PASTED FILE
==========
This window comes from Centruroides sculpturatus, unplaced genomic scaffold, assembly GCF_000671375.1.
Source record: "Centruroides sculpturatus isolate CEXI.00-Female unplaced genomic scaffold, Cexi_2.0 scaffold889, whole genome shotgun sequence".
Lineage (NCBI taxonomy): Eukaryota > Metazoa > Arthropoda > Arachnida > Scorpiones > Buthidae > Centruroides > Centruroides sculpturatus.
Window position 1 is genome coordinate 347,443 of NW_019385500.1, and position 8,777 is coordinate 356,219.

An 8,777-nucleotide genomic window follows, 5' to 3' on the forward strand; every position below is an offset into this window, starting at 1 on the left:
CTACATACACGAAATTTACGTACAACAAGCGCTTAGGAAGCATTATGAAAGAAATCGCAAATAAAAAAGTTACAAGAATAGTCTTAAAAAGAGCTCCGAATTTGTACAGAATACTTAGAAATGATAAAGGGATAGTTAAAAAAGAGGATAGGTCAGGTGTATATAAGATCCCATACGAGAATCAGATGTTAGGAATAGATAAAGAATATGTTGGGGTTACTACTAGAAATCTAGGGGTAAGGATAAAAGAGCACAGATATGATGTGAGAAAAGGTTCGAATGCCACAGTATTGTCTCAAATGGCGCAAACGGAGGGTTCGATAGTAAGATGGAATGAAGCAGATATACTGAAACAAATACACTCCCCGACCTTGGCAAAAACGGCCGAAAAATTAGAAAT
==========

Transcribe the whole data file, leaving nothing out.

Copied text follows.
This window comes from Centruroides sculpturatus, unplaced genomic scaffold, assembly GCF_000671375.1.
Source record: "Centruroides sculpturatus isolate CEXI.00-Female unplaced genomic scaffold, Cexi_2.0 scaffold889, whole genome shotgun sequence".
Lineage (NCBI taxonomy): Eukaryota > Metazoa > Arthropoda > Arachnida > Scorpiones > Buthidae > Centruroides > Centruroides sculpturatus.
Window position 1 is genome coordinate 347,443 of NW_019385500.1, and position 8,777 is coordinate 356,219.

An 8,777-nucleotide genomic window follows, 5' to 3' on the forward strand; every position below is an offset into this window, starting at 1 on the left:
CTACATACACGAAATTTACGTACAACAAGCGCTTAGGAAGCATTATGAAAGAAATCGCAAATAAAAAAGTTACAAGAATAGTCTTAAAAAGAGCTCCGAATTTGTACAGAATACTTAGAAATGATAAAGGGATAGTTAAAAAAGAGGATAGGTCAGGTGTATATAAGATCCCATACGAGAATCAGATGTTAGGAATAGATAAAGAATATGTTGGGGTTACTACTAGAAATCTAGGGGTAAGGATAAAAGAGCACAGATATGATGTGAGAAAAGGTTCGAATGCCACAGTATTGTCTCAAATGGCGCAAACGGAGGGTTCGATAGTAAGATGGAATGAAGCAGATATACTGAAACAAATACACTCCCCGACCTTGGCAAAAACGGCCGAAAAATTAGAAAT